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This is the first report concerning ARI-ARIMA archaeological investigations in Guatemala. It is offered as a brief history of the development of Arqueologia Regional Integrada de Mesoamerica (ARIMA) and to document ARI’s progress in Mesoamerican research. 

Archaeological Research Institute (ARI) and Research Applications in Mormon Archeology & History (RAMAH) have been involved since 1981 in independent reconnaissance investigations in Guatemala and Mexico. Since 2005 ARI has been providing an educational grant in Guatemala for a student to gain a degree in archaeology from San Carlos University which will enable recognition by the Ministry of Culture and Deports of Guatemala, the Institute of Anthropology and History (IDAEH), and the Technical Board of Archaeology (CTA). 

In 2007 Arqueologia Integrada Regional de Mesoamerica (ARIMA) was formed and recognized by the government of Guatemala as a non-profit organization established as a division of ARI and received approval for excavation and research in Guatemala.


In 2008 archaeologists Kathy Black, M.A.; Joseph Andersen; Glenna Nielsen-Grimm, Ph.D.; Deanne Gurr Matheny,Ph.D. and Ray T. Matheny, Ph.D. joined ARIMA and an excavation proposal was presented to IDAEH. ARIMA also procured the services of archaeologists Juan Luis Velasquez, Sandara Carrillo, Juddy Carrillo, and Bertila Bailey, all Guatemalan professional archaeologists and Grace Vlam, Ph.D., art historian, to assist with the excavation and the permit process.



ARI-ARIMA conducted GPS mapping operations on three Preclassic sites in the Salama Cuenca:

Los Cerritos  is a hilltop fortification overlooking the Salama and San Jeronimo valleys. It is situated on Cerro de Portezuelo directly north and above the site of Tzalcam. The city of Salama is north of the hill. This site was initially documented as Los Pinos by John Fox in his 1978 publication Quiche Conquest: Centralism and Regionalism in Highland Guatemalan State Development. Sedat and Sharer visited this site in 1972. Their assessment of the site was that it probably dated to the Postclassic period because of its use as a fortification. No diagnostic ceramics were obtained to verify that assessment. These authors’ final comment was: “While probably Late Postclassic and contemporaneous with Pachalum to the east, it could well have supported earlier occupations as well.…the affiliation of Los Pinos (Los Cerritos) with the ethnic Quiche is by no means established” (Sharer & Sedat 1987:246).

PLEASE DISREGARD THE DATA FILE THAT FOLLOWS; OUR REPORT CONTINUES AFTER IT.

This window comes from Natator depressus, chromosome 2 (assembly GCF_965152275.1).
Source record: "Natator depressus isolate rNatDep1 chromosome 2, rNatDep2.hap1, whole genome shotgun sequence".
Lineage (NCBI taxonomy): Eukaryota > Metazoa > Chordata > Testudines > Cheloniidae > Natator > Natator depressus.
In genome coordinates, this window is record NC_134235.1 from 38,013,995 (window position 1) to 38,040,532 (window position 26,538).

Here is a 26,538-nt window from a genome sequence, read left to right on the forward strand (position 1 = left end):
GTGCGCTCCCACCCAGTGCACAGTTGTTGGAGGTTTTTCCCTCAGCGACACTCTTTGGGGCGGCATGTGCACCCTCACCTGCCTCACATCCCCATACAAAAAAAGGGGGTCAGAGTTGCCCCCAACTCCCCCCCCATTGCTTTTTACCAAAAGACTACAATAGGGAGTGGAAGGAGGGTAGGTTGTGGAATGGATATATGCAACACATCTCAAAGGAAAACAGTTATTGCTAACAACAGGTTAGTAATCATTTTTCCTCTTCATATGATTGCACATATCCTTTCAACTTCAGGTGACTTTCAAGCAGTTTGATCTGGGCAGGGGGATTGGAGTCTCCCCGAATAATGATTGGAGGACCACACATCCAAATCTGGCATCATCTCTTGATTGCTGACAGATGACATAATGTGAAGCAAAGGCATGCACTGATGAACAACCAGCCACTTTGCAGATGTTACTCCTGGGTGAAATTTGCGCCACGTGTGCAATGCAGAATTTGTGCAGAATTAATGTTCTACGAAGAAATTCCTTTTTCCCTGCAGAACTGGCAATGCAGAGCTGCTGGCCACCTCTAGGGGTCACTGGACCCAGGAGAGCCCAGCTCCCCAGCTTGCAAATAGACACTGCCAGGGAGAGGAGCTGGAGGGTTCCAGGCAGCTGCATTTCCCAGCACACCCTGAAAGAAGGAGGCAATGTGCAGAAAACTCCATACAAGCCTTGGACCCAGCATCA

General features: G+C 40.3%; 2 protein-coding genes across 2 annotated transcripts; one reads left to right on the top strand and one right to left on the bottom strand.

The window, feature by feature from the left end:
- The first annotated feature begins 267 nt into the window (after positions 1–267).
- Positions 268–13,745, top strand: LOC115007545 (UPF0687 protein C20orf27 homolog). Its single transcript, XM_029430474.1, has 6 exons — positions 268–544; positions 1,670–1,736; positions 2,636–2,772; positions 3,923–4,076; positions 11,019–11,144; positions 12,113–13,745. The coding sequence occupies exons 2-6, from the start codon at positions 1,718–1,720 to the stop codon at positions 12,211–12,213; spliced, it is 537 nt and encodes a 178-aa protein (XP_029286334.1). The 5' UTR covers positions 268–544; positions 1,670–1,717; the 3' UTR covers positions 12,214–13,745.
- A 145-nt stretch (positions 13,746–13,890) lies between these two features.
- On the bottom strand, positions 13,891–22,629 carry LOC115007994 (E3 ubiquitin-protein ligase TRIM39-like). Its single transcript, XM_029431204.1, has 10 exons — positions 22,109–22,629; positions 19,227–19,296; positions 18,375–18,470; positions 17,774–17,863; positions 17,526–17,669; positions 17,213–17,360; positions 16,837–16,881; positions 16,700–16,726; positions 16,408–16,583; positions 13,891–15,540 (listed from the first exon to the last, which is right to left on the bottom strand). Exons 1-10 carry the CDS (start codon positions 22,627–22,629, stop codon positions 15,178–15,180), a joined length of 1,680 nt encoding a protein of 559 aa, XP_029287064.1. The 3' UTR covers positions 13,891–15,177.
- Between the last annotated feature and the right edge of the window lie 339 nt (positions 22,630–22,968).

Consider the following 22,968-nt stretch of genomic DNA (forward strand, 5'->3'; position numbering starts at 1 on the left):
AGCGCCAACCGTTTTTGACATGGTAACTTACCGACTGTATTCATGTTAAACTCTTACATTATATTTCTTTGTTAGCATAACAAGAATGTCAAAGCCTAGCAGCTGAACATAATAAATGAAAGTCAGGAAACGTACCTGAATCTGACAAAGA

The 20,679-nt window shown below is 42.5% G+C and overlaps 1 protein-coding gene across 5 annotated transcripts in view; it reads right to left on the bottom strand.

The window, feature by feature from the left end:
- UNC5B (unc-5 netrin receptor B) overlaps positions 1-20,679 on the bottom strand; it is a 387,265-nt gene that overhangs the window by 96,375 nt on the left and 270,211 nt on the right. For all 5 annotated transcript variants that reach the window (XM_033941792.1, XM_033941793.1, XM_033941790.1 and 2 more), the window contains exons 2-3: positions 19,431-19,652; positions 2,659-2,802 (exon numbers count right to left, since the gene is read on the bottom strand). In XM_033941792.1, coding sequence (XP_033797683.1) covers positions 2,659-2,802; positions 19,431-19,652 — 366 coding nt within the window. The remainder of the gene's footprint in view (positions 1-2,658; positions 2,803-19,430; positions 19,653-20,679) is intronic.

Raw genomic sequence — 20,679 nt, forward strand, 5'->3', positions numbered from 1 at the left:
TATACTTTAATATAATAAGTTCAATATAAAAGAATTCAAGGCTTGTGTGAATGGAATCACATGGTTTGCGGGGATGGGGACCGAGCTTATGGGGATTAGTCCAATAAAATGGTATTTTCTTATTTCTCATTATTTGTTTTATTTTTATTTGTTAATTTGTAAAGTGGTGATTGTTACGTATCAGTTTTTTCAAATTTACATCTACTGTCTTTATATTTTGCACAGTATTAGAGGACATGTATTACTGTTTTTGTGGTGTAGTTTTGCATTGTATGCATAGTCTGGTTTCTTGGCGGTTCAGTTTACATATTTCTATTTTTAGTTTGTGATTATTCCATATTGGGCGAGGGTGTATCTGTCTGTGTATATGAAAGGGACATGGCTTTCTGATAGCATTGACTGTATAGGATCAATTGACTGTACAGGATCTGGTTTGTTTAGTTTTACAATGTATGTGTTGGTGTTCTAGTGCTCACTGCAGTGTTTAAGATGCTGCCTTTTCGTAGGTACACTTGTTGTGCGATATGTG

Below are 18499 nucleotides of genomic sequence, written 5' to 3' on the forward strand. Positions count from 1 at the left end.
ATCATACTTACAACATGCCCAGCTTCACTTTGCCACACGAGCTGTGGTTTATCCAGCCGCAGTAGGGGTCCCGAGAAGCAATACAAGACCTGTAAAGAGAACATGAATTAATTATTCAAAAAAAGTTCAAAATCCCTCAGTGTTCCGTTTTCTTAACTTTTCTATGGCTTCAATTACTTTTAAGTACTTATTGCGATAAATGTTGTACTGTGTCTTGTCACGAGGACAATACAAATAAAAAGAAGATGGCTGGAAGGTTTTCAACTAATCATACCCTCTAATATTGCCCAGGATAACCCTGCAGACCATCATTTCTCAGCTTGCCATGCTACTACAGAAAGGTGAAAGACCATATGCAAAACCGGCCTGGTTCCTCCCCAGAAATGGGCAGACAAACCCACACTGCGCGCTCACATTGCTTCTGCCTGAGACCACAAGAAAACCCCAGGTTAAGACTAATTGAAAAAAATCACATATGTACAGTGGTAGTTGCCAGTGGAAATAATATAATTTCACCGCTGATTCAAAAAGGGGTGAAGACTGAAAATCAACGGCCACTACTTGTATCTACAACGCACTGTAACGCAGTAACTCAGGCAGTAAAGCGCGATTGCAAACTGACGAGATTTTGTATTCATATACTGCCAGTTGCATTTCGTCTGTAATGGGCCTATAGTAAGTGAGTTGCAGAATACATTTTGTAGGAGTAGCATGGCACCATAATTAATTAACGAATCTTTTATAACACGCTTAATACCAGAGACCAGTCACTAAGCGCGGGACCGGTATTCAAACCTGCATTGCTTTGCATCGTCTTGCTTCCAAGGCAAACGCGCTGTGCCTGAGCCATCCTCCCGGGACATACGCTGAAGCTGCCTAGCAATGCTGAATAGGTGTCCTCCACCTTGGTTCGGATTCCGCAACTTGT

The trail to the top of the cerro begins at the base of the hill’s slope on the roadway north of Tzalcam. During the ascent three separate coursed stone wall features are encountered. These walls vary in height and width from less than a meter to over 1.5 meters. The platform on top of the hill has been flattened, its circular periphery defined by a low coursed stone wall. An artificial mound occupies the center of the circular platform. Although apparently intact at the time of the Sedat and Sharer expedition (these authors make no mention of the looted vault), the eastern half of the top of this mound has been vandalized exposing a burial crypt that was stabilized with large stone columns, some of which have been modified with linear engravings that appear to extend around the columns. One of the columns exhibits a perforation that is similar to the cupulate depressions observable on similar stela elsewhere in the Salama valley. The remaining columns are in various stages of collapse and several have apparently been pulled out of the vault and abandoned on the mound’s surface.  This looted stone burial crypt was oriented in a north-south direction similar in construction and orientation to Los Mangales Burial 6 and El Molino Burial 1 as documented by Sharer and Sedat (1987:128-150, 220-223). These similarities suggest the Los Cerritos burial crypt may be of Preclassic or possibly Classic origin.  Low, circular, coursed rock altars mark the four cardinal directions surrounding the mound’s base. 

The ARI-ARIMA mapping operations were confined to the platform and mound complex associated with the hilltop fortification. A GPS instrument was used to map the platform, altars, burial mound and exposed crypt (file 191108A). Future ARI-ARIMA activities at Los Cerritos will include clearing brush, mapping, and test excavations to determine if the site dates earlier than the Postclassic period. 

El Tunal is situated on Hoja 2161III (Salama, Guatemala) at 790400mEast and 1667200mNorth, Zona 15, UTM (see Map 1). It apparently consists of a Preclassic residential complex situated on the remnant Pleistocene terrace overlooking the Rio Payaque depression, which is below and to the northwest of the site. The large Preclassic site of Tzalcam is situated on the opposite or northwest bank of that river at an identical elevation.